Childhood Trauma impacts in adulthood can lead to an adult having a mixture of mental and emotional health issues. The experiences can leave one to live out their life through negative and pessimistic behaviors. The reality is that childhood trauma leaves a wound but operating in our truth of the present moment is how we will overcome childhood trauma. The past is the past as long as you leave it in the past. You can no longer keep telling yourself that the same experiences are happening and living as if they are as well. Accepting your trauma and shaping your mindset into a moving forward mentality is so beneficial. Your trauma does not define who you are as a person. But, it is your story and your testimony and you have to find ways to embrace it. Embracing it may look like spending time with your inner child and processing those heavy traumatic experiences, finding ways to heal from the trauma, improving your mindset, making a list of what is true vs. what is not about your life and sharing your testimony with others.  

2. Self-Compassion Heals 

Listen, when it came to overcoming my series of traumatic events, the root of my pain and hurt was that I did not feel as if I was loved. I felt a sense of being an estranged child and family member. That feeling led me to not loving myself and always living in a place of negative emotions. I did not care to put love into myself because I did not think that it was important. But, after years of depression I went to therapy and discovered that loving myself was one of the most important things I could do to heal from childhood trauma. Learning to love yourself is the best gift you can give to yourself. Spending each day with yourself, you will begin to learn who you truly are and what yo makes you. Cultivating a lifestyle of loving oneself can assist with the times you have the “feels” of recalling trauma or just a long exhausting day. 

Self Compassion may look like:

  • Being kind to yourself 

  • Going to therapy 

  • Being optimistic 

  • Daily and routine self-care

  • Eliminating negative self-talk 

  • Allowing yourself to feel 

  • Yoga 

  • Meditation

  •  Journaling 

  • Reciting affirmations 

3. Don’t be Afraid to Rewrite your Story

Now, the truth is the heaviness was plenty to deal with and still has a place in your heart. But beginning to rewrite the story is the power that you possess for your healing. You can recall the trauma as much as you need to but you can also begin deciding what you want your life to look like. You can take a risk to feel every moment and be true to yourself despite what happened or what was said to bring death and not life. You can now live. You can now start putting the pen to the paper and map out your dream life, believe it and receive it when it unfolds. Let go of the past and take some time in the present and find things for which you are grateful. Next, strategize some ways that you can become the woman that you desire to be, even if it takes working with a therapist, lifecoach or trauma specialist to get you through. Finally, start living freely in what you want to be. Ask yourself this question: If I had to choose, my dream life what would look like? Then start piece by piece going for the life you envision and desire. You deserve it!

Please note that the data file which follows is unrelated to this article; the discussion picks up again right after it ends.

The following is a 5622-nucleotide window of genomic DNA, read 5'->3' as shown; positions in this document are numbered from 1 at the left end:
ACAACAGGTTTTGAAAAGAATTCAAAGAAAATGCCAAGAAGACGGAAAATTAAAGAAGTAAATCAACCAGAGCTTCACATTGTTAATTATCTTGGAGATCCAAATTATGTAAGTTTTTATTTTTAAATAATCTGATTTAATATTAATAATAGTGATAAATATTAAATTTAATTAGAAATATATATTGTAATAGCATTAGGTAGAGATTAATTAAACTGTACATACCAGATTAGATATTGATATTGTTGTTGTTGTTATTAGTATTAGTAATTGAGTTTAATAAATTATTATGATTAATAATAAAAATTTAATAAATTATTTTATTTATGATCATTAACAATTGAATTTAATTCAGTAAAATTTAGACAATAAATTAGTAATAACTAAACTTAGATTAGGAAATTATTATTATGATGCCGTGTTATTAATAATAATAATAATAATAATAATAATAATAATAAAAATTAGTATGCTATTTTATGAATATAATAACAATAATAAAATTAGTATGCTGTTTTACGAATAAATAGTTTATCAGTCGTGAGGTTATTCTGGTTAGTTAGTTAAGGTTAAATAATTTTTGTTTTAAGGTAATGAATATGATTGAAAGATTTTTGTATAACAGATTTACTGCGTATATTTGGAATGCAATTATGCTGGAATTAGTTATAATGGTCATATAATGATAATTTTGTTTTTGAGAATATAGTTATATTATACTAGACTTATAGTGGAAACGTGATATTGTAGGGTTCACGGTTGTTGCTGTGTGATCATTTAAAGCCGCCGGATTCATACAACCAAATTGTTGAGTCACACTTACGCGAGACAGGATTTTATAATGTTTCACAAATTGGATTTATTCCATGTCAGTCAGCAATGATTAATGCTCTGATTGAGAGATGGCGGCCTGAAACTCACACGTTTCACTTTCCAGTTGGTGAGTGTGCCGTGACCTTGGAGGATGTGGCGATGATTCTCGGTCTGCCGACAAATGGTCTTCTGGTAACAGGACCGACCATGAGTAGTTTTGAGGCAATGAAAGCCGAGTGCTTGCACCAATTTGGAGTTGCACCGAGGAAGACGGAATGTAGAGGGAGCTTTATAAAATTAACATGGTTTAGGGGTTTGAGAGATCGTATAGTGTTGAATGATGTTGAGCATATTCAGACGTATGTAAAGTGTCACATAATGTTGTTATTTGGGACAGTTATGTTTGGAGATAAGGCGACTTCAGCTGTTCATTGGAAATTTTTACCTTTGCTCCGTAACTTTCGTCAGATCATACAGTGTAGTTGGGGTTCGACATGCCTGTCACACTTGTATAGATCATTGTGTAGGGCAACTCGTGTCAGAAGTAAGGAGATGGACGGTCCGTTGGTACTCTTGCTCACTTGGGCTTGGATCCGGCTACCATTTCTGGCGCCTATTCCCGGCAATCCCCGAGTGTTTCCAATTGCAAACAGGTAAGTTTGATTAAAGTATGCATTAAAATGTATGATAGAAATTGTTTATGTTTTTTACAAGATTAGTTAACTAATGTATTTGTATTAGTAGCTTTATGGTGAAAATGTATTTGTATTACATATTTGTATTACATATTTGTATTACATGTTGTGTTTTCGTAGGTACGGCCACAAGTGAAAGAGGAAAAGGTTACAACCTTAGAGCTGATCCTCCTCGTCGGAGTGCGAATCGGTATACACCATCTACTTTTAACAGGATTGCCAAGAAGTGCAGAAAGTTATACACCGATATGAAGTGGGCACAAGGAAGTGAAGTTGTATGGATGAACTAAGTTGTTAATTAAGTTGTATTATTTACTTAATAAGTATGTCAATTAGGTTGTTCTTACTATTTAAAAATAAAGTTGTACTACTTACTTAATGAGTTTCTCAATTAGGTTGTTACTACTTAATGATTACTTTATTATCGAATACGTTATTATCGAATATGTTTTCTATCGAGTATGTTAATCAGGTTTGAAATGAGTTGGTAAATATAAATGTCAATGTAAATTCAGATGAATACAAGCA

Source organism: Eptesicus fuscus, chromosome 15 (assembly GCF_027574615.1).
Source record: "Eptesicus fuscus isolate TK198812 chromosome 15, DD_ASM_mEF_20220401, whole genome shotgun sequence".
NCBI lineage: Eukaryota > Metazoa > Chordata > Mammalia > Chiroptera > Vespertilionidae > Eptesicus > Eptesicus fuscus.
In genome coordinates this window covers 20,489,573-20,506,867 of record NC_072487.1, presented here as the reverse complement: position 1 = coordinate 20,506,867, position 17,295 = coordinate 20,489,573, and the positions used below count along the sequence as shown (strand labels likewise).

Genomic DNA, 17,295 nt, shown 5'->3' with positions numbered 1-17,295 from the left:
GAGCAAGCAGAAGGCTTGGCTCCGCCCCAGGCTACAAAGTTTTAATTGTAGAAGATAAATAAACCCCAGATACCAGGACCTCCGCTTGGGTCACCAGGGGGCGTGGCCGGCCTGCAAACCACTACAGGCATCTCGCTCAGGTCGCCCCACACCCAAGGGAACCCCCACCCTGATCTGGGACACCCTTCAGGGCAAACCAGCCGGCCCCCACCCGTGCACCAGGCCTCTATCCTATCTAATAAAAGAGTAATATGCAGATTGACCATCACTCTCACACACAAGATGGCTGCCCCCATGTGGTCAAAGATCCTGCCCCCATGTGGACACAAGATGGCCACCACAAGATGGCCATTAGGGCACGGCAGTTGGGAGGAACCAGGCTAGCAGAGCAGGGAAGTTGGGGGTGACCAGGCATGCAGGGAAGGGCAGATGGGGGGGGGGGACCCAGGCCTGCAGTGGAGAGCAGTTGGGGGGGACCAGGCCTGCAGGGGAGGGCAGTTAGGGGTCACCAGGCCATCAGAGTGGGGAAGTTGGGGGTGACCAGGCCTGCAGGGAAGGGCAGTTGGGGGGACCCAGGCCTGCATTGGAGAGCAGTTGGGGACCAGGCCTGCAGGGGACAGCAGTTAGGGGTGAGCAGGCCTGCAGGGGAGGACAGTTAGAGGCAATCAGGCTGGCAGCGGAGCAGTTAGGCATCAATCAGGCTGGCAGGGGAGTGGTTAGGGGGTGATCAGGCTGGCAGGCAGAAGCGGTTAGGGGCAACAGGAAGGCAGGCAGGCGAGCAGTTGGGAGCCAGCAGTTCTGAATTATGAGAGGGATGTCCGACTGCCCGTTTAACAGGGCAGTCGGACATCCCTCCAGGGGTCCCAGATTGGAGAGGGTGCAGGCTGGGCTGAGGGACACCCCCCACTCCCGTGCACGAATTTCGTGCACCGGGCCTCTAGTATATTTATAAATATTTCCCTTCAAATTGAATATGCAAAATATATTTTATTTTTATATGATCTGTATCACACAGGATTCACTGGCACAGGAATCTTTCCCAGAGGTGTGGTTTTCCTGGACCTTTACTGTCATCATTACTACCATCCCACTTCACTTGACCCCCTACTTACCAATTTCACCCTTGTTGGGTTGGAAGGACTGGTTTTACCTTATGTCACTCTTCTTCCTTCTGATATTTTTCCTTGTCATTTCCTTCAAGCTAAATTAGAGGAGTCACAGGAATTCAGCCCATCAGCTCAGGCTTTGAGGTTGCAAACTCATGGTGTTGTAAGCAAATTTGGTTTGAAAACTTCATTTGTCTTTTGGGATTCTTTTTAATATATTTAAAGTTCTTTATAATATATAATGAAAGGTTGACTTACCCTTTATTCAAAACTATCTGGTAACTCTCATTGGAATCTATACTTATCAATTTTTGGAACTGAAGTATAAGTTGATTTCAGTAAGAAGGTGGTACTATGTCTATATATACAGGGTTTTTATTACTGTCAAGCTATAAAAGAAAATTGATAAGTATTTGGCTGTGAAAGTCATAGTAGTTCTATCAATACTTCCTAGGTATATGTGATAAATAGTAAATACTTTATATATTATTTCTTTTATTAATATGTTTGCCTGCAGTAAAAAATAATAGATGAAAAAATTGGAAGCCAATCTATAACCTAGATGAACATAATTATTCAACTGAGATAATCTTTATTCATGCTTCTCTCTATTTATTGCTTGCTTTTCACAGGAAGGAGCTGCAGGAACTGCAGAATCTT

4. Affirmations

“'Cause the words that come from your mouth

You're the first to hear

Speak words of beauty and you will be there

No matter what anybody says

What matters most is what you think of yourself”

- Get it Together, India.Aire

These words by my beautiful sister never felt so at home while healing from childhood trauma. The easiest thing is to result in blame, shame and guilt. The recalling of the trauma, the allowance of your behaviors that impact your adulthood and the misconception you have that leads you to believe you were not promised a life of abundance has to go. The feelings of fear, doubt, worry, rejection, abandonment, neglect, unworthiness, and self-hate has to go so you can grow and become who you are supposed to be. Affirmations can help with that. There is beauty in reciting uplifting affirmations to yourself when you are battling trauma from your childhood. Affirmations help you to feel empowered. Affirmations help you to boost confidence and increase your self-esteem. Begin with some of these healing affirmations below:

  • I am strong. 

  • I am enough. 

  • I am worthy.

  • I am living in my truth. 

  • I am resilient and I can overcome anything. 

  • I am living my best life. 

  • I let go of the old and embrace the beauty of the new. 

  • I give myself unconditional love today. 

You are not defined by what you could not control. Accept that you had no control in that situation. It happened. You survived it. You are capable of obtaining and maintaining the life you desire. Embracing your story and who you are is what will get you through. Utilizing resilience strategies can help you process through childhood trauma that has impacted adulthood. Continuing to live a life of resilience can transform not only your mind but your life. Whenever you are feeling emotional about your childhood trauma, remember that any day or any time you can begin working on living in your truth with self-compassion, rewriting your story or using affirmations. You already have all you need to heal and overcome childhood trauma. You are a winner! 

Peace & Blessings, 

Toni D. Simmons 


More about Ms. Toni Simmons:

Toni Simmons is the Life Coach & Founder, behind The Diary of a Resilient Queen platform where she teaches youth and women how to level up in their resilience in the face of adversity and strategies to turn their obstacles into opportunities. Through content, coaching and resources youth and women are taught to live a life of resiliency that helps them to reach their optimal wellness. Toni is also a mental health advocate, a soon-to-be-wife and a Clinical Mental Health Counseling Masters Program student. 

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I am not a licensed therapist. 

This post does not serve as a form of therapy or diagnosis.